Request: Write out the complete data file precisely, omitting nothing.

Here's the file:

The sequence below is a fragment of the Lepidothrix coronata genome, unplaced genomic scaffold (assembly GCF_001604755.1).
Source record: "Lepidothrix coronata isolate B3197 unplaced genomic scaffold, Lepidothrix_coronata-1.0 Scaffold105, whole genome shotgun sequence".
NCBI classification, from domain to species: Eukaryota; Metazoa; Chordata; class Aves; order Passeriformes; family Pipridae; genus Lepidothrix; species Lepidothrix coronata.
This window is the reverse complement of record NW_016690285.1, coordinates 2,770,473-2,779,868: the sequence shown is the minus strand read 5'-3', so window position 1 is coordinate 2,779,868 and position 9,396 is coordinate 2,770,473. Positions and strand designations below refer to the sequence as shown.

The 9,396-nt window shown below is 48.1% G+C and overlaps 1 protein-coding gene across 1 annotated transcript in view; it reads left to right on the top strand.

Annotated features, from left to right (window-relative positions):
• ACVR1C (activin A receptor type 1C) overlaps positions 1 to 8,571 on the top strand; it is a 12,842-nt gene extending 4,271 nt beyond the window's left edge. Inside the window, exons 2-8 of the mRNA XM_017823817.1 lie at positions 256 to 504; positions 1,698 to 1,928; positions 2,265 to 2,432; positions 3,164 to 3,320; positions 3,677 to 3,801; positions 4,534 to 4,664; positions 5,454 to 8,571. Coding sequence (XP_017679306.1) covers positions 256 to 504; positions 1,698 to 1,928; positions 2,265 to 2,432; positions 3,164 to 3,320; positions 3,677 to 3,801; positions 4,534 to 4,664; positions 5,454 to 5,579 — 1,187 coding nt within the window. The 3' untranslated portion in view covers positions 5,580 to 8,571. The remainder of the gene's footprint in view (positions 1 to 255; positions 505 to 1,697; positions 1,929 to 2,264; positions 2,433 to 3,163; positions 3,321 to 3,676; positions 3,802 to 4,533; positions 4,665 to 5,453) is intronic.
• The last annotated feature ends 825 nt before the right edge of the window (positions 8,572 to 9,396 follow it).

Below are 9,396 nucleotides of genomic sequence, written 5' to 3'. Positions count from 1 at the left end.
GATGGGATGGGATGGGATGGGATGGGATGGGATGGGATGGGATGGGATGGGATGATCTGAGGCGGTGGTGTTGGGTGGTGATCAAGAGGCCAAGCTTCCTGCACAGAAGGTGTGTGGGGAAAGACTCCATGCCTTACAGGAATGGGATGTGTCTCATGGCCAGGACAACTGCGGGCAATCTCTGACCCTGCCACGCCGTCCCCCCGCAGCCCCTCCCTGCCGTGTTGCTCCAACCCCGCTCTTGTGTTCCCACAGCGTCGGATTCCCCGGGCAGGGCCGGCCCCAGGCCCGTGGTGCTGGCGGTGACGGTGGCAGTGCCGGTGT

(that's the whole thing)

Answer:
The sequence below is a fragment of the Lepidothrix coronata genome, unplaced genomic scaffold (assembly GCF_001604755.1).
Source record: "Lepidothrix coronata isolate B3197 unplaced genomic scaffold, Lepidothrix_coronata-1.0 Scaffold105, whole genome shotgun sequence".
NCBI classification, from domain to species: Eukaryota; Metazoa; Chordata; class Aves; order Passeriformes; family Pipridae; genus Lepidothrix; species Lepidothrix coronata.
This window is the reverse complement of record NW_016690285.1, coordinates 2,770,473-2,779,868: the sequence shown is the minus strand read 5'-3', so window position 1 is coordinate 2,779,868 and position 9,396 is coordinate 2,770,473. Positions and strand designations below refer to the sequence as shown.

The 9,396-nt window shown below is 48.1% G+C and overlaps 1 protein-coding gene across 1 annotated transcript in view; it reads left to right on the top strand.

Annotated features, from left to right (window-relative positions):
• ACVR1C (activin A receptor type 1C) overlaps positions 1 to 8,571 on the top strand; it is a 12,842-nt gene extending 4,271 nt beyond the window's left edge. Inside the window, exons 2-8 of the mRNA XM_017823817.1 lie at positions 256 to 504; positions 1,698 to 1,928; positions 2,265 to 2,432; positions 3,164 to 3,320; positions 3,677 to 3,801; positions 4,534 to 4,664; positions 5,454 to 8,571. Coding sequence (XP_017679306.1) covers positions 256 to 504; positions 1,698 to 1,928; positions 2,265 to 2,432; positions 3,164 to 3,320; positions 3,677 to 3,801; positions 4,534 to 4,664; positions 5,454 to 5,579 — 1,187 coding nt within the window. The 3' untranslated portion in view covers positions 5,580 to 8,571. The remainder of the gene's footprint in view (positions 1 to 255; positions 505 to 1,697; positions 1,929 to 2,264; positions 2,433 to 3,163; positions 3,321 to 3,676; positions 3,802 to 4,533; positions 4,665 to 5,453) is intronic.
• The last annotated feature ends 825 nt before the right edge of the window (positions 8,572 to 9,396 follow it).

Below are 9,396 nucleotides of genomic sequence, written 5' to 3'. Positions count from 1 at the left end.
GATGGGATGGGATGGGATGGGATGGGATGGGATGGGATGGGATGGGATGGGATGATCTGAGGCGGTGGTGTTGGGTGGTGATCAAGAGGCCAAGCTTCCTGCACAGAAGGTGTGTGGGGAAAGACTCCATGCCTTACAGGAATGGGATGTGTCTCATGGCCAGGACAACTGCGGGCAATCTCTGACCCTGCCACGCCGTCCCCCCGCAGCCCCTCCCTGCCGTGTTGCTCCAACCCCGCTCTTGTGTTCCCACAGCGTCGGATTCCCCGGGCAGGGCCGGCCCCAGGCCCGTGGTGCTGGCGGTGACGGTGGCAGTGCCGGTGT